By Krisztina Than and Gergely Szakacs
BUDAPEST – Hungary’s central bank raised its benchmark base rate by 15 basis points to 1.8% as expected on Tuesday and pledged to act “in the most decisive manner” against rising inflation risks.
Deputy Governor Barnabas Virag said Hungary’s tight labour market, rising wages and cost-side shocks were a dangerous mix, and the National Bank of Hungary was determined to stem second-round inflationary impacts.
He said the bank would continue to hike interest rates monthly, as long as it would be necessary and the tightening would continue in 2022 as well.
“We are preparing not for a sprint run but a long distance run,” Virag told a business conference after the rate meeting, adding monetary policy would remain proactive.
“We will continue to act against inflation risks in the most decisive manner.”
As the rate-setters met, Prime Minister Viktor Orban’s chief economic aide said the bank’s tightening cycle was “half-hearted” compared with the massive fiscal impulse from his government, resulting in a policy divergence.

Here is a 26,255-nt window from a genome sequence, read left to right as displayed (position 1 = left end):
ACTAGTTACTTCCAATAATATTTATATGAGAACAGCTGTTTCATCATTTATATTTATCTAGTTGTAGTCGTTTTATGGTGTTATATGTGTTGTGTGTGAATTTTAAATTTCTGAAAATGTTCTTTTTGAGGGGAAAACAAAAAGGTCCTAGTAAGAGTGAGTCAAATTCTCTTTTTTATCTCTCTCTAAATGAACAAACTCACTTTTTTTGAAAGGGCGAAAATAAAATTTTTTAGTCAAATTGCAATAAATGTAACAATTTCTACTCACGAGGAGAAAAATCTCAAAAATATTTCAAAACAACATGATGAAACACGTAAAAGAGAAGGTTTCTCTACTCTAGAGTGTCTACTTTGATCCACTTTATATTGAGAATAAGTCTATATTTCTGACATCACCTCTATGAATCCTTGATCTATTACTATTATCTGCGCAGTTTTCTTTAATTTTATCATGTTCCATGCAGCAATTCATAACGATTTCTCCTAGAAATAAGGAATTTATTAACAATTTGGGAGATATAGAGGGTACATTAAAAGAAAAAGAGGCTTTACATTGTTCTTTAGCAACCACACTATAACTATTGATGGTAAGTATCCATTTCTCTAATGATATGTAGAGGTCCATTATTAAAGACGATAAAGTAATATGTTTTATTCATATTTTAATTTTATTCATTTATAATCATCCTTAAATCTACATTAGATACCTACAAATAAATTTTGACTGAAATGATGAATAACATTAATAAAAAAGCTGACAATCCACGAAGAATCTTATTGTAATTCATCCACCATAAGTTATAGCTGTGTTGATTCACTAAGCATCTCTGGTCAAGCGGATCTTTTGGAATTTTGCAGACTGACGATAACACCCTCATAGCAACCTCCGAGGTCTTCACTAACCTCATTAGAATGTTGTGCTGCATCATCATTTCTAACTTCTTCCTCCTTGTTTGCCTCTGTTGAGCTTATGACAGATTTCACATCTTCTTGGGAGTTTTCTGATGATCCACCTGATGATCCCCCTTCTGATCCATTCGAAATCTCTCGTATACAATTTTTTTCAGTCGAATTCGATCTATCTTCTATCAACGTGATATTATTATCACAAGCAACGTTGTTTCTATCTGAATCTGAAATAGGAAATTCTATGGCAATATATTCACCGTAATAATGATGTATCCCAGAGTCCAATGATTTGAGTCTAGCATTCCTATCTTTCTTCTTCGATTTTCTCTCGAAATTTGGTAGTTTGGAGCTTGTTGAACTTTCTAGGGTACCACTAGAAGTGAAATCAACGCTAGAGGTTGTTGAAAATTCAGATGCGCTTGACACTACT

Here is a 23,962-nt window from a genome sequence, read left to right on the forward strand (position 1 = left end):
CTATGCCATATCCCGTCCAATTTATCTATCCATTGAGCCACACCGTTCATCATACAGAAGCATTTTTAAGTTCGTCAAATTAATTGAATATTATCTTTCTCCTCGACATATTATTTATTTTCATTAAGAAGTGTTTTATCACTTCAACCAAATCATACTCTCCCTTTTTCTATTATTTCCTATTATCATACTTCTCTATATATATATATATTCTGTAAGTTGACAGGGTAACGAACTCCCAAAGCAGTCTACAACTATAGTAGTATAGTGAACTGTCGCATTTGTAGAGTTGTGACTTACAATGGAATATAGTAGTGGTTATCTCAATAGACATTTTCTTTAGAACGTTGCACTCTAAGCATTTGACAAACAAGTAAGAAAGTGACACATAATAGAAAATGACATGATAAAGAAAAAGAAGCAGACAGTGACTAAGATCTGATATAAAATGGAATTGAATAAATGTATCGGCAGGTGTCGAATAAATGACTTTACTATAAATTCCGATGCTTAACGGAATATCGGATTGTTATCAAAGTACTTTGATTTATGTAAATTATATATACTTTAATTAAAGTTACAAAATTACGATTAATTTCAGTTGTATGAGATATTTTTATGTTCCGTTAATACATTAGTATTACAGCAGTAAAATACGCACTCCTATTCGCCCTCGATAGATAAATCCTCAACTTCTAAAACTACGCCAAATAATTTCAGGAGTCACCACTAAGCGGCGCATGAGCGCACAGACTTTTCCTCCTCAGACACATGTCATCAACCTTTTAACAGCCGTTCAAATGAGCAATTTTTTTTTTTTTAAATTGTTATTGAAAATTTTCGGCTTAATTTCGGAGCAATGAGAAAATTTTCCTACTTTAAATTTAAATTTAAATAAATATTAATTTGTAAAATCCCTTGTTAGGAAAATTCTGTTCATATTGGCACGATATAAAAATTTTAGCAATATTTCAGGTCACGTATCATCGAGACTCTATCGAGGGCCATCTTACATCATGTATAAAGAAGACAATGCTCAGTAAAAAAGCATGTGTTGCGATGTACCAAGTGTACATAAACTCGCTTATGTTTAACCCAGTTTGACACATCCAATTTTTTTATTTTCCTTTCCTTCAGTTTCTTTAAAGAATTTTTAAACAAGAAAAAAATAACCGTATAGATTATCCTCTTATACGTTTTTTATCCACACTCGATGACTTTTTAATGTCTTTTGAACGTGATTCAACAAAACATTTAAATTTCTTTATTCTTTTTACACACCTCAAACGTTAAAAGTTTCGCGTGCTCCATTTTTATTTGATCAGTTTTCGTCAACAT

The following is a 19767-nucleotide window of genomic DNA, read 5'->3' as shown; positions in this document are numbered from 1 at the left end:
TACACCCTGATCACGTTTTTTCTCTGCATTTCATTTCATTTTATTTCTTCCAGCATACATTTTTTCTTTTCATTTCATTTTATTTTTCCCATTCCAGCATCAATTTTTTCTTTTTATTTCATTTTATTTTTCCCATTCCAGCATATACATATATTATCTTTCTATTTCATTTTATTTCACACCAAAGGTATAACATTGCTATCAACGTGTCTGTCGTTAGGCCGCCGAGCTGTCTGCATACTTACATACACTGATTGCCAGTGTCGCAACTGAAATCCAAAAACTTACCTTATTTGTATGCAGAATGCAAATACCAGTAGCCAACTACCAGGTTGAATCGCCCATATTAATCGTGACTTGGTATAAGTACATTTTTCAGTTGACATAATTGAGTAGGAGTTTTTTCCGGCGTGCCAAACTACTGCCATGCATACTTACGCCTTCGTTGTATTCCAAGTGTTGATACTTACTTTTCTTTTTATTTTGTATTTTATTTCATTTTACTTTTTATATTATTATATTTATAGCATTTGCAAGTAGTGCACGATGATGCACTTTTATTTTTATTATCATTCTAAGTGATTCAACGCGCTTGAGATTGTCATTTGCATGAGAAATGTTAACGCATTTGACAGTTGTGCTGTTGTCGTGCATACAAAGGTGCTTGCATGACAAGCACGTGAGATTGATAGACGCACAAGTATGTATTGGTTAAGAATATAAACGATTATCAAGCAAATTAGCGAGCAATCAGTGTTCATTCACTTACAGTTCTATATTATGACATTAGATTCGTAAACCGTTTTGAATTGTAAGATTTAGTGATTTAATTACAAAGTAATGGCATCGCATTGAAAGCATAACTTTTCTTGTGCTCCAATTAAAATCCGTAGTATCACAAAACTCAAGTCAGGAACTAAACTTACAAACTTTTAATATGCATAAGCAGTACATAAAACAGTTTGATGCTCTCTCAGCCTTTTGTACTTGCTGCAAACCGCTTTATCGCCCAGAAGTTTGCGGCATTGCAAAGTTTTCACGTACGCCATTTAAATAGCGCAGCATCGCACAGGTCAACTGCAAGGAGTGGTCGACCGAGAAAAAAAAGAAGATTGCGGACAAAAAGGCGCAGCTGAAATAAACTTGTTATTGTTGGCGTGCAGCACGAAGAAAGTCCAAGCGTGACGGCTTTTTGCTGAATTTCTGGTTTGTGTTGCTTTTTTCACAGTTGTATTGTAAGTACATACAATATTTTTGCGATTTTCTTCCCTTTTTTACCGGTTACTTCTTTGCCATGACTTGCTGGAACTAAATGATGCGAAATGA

In its policy statement, the bank said it would keep its weekly bond purchases at 40 billion forints, after a reduction last month, and would prepare further steps to preserve the stability of the swap market.
In a Reuters poll, 21 of 22 economists had expected a 15 basis point hike on Tuesday and the remaining one a 30 basis point increase.
The Hungarian economy – along with others in Central Europe – is struggling with soaring energy costs, tight labour markets and rising wages.
“Inflation is expected to rise further in the autumn months. The significant rise in commodity prices in recent weeks points to a higher inflation path in the short run than expected in September,” the central bank said in its statement.
Headline inflation rose to a nine-year-high of 5.5% in September.
The region’s central banks have all tightened policy to blunt the inflation spike, but to differing degrees.
The Czech National Bank delivered a 75 basis point hike last month while this month, Poland implemented a 40 basis point hike that markets had not anticipated.
The Hungarian central bank slowed the pace of its own progressive tightening in September, to 15 basis points, which has since weakened the forint currency.
The forint eased to 362.25 versus the euro after the bank’s comments, from levels around 360 before the rate decision.
(Reporting by Krisztina Than; editing by John Stonestreet and Bernadette Baum)